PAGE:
Germline development

Germline development is the development of the cell lineage that gives rise to the reproductive cells, called gametes, of sexually reproducing organisms. Primordial germ cells, the founder cells of the germ line, are set aside in the early animal embryo, and divide and differentiate to produce sperm and egg, the male and female gametes.

Latest Research and Reviews

News and Comment

  • News and Views |

    Functional genetic screening of mice and other mammals is exceedingly challenging. A CRISPR-based mutagenesis screen in mice has successfully revealed amino acids vital for protein function of the DND1 gene, missense mutations of which lead to defects in primordial germ cell development.

    • Yevgeniy V. Serebrenik
    •  & Ophir Shalem
    Nature Cell Biology 20, 1235-1237
  • News and Views |

    A recent study suggests modulation of luteinizing hormone signalling within the hypothalamic–pituitary–gonadal axis and downstream transcriptional effects caused by sustained ibuprofen use. However, this study cannot be used to draw any clinical conclusions regarding effects of ibuprofen on male androgenic or reproductive health. Thus, the andrological effects of its use remain unclear and would benefit from further investigation.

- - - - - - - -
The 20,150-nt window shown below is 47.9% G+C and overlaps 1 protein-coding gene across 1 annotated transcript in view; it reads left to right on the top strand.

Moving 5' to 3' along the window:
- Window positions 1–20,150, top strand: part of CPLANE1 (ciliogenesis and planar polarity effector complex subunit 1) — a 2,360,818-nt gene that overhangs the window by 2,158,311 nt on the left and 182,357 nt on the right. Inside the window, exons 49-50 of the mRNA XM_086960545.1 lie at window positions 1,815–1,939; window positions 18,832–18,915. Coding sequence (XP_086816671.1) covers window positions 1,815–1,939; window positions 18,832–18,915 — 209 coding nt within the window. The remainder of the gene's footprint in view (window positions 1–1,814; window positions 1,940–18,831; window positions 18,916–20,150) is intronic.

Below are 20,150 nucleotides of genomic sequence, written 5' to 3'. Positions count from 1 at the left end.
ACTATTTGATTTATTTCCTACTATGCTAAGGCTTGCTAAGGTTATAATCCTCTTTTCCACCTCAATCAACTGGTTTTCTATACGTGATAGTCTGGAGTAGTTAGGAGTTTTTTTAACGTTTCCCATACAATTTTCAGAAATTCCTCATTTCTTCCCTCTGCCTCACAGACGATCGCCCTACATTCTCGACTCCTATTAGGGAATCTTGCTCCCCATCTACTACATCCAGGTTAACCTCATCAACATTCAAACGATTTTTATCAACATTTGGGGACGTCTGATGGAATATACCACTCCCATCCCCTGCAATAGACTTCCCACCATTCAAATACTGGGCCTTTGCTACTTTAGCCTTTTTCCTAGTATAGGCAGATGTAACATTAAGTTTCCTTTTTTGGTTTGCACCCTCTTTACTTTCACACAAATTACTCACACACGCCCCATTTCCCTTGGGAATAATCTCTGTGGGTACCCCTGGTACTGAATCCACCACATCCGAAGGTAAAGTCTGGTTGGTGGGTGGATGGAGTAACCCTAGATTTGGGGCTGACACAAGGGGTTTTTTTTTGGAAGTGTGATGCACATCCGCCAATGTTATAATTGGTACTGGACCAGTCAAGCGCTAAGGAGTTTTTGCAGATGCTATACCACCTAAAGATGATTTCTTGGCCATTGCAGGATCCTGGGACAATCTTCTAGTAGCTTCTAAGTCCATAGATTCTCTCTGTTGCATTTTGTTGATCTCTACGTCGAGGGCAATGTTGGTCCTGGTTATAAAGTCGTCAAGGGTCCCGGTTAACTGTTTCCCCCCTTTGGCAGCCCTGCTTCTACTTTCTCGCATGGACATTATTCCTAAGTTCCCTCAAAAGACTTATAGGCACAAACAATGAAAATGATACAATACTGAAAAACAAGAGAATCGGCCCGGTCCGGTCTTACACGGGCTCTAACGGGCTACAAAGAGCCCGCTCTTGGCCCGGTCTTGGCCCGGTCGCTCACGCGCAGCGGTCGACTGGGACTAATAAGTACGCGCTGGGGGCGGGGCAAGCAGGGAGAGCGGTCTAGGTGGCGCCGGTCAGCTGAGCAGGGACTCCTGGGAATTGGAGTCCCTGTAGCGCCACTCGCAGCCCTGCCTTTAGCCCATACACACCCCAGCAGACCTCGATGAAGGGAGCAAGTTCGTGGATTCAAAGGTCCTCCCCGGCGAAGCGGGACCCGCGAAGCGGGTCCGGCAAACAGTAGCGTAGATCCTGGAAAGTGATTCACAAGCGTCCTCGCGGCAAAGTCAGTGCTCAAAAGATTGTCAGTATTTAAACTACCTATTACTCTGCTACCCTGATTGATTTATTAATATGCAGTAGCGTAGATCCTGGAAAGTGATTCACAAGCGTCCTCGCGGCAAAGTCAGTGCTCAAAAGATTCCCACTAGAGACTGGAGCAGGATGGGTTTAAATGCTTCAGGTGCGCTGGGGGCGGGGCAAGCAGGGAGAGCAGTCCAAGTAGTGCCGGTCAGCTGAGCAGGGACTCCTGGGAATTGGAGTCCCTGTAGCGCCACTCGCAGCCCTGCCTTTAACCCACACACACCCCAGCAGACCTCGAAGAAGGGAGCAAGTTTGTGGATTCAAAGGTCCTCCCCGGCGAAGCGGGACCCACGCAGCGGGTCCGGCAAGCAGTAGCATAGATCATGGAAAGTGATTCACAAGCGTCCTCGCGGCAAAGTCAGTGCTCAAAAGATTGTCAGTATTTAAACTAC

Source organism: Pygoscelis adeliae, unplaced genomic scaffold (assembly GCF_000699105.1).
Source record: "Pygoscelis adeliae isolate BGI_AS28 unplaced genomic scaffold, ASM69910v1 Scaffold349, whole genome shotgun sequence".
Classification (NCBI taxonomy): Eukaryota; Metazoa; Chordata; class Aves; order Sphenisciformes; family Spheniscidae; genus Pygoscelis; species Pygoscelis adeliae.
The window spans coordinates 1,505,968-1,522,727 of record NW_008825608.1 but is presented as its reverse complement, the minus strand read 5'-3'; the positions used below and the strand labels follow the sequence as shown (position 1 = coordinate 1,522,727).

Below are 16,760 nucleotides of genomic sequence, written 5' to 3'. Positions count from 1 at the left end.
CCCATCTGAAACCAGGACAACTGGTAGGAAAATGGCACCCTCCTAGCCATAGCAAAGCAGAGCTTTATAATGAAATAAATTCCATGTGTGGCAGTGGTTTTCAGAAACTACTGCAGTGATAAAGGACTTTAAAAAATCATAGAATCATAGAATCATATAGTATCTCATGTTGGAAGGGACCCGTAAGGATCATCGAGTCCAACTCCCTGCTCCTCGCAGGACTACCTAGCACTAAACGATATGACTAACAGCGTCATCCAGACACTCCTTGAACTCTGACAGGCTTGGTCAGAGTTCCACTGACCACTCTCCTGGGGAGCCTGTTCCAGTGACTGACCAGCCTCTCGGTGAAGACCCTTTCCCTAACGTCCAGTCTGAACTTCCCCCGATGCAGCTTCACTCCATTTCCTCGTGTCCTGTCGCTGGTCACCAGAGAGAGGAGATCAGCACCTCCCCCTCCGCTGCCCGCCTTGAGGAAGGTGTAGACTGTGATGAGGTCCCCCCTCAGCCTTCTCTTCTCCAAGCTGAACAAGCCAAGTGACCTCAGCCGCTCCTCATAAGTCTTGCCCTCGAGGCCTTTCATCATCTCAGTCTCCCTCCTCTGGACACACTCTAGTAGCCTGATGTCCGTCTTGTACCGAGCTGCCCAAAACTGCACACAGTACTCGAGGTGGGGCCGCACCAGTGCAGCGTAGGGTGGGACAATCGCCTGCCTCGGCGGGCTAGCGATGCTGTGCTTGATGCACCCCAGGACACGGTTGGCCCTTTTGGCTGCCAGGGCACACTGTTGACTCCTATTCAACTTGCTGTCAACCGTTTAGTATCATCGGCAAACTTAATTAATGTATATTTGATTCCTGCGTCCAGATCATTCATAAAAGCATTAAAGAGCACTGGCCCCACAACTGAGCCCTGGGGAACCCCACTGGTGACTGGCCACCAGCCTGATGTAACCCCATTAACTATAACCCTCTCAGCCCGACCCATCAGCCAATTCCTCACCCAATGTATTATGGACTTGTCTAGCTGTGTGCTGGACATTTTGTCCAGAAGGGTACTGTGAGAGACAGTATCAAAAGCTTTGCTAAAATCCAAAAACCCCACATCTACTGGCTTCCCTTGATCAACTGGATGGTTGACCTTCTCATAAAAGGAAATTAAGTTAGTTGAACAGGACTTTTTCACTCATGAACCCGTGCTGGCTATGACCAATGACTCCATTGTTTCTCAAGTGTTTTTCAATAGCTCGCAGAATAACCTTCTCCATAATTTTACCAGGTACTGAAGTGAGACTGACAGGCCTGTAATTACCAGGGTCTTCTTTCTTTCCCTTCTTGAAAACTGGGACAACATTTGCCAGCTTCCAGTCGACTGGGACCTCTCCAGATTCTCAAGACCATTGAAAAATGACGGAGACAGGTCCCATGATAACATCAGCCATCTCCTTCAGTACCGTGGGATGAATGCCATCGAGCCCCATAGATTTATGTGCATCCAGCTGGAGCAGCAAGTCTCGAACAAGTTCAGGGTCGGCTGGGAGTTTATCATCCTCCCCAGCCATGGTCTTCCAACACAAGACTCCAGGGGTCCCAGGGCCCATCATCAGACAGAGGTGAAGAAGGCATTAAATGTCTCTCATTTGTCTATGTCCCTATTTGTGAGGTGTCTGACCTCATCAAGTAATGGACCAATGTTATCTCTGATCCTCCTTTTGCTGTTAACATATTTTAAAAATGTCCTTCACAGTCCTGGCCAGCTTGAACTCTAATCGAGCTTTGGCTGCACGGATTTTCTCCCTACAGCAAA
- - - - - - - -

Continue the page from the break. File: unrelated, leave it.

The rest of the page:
• Ajay K. Nangia
    •  & Derek Jensen
  • News and Views |

    Maternal high-fat diet has a negative impact on fertility—including an apparent direct effect on early development. In this issue, a new study connects this phenotype to depletion of Stella protein in oocytes, demonstrating environmental regulation of a maternal-effect gene.

    • Harry G. Leitch
    •  & Petra Hajkova
    Nature Genetics 50, 318-319
  • News and Views |

    Mitochondria contain their own circular mitochondrial DNA (mtDNA), which, over time, is subjected to mutations that may eventually result in functional defects. A study now describes genetic and metabolic selection processes during germ cell development that prevent accumulation of harmful mtDNA variants.

    • Di Chen
    •  & Amander T. Clark
    Nature Cell Biology 20, 118-120